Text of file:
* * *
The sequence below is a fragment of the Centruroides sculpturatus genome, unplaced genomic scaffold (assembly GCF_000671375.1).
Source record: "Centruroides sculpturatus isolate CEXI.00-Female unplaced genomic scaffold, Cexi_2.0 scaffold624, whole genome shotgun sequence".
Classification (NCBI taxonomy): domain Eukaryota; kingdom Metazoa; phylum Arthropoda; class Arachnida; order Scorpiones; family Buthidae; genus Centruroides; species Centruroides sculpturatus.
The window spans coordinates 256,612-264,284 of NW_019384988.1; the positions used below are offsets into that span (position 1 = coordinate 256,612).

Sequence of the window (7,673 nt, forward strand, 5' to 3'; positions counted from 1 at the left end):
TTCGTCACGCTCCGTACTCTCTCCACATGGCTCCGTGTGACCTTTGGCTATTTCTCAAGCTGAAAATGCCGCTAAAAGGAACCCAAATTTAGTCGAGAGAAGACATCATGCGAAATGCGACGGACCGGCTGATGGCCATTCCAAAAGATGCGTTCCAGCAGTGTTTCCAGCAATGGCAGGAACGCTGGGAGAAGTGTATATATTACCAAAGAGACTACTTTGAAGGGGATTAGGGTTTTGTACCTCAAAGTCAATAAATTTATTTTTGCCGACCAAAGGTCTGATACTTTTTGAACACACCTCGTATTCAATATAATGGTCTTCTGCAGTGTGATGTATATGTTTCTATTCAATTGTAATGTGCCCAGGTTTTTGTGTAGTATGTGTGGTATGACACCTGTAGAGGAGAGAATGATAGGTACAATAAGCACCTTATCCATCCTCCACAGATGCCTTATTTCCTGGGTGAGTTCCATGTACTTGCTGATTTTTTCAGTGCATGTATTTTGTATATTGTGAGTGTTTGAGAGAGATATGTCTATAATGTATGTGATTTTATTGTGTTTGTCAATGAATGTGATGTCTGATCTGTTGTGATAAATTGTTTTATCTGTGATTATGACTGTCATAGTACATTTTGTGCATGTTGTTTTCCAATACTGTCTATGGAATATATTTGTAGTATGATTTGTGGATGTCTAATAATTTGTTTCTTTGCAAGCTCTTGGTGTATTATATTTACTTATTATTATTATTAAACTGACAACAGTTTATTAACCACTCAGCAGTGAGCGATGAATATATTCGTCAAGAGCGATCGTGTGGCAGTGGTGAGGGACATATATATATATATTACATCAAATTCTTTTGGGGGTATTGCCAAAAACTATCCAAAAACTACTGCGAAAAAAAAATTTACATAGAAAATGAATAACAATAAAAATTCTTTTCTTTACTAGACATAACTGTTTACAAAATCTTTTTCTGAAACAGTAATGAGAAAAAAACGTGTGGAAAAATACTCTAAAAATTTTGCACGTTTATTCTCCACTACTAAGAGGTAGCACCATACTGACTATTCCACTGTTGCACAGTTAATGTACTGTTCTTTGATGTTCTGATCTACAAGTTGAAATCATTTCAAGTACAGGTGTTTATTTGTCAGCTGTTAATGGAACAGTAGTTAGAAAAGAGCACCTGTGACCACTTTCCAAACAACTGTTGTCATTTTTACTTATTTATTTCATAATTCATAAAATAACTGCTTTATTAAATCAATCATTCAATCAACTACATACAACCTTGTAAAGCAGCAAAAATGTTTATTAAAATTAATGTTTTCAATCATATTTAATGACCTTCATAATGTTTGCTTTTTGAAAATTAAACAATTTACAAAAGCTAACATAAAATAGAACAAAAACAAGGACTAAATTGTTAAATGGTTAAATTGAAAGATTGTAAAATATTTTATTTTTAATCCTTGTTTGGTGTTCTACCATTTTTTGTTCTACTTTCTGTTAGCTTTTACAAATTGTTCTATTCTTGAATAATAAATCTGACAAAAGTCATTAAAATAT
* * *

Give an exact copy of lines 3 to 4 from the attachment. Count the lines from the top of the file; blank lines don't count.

Classification (NCBI taxonomy): domain Eukaryota; kingdom Metazoa; phylum Arthropoda; class Arachnida; order Scorpiones; family Buthidae; genus Centruroides; species Centruroides sculpturatus.
The window spans coordinates 256,612-264,284 of NW_019384988.1; the positions used below are offsets into that span (position 1 = coordinate 256,612).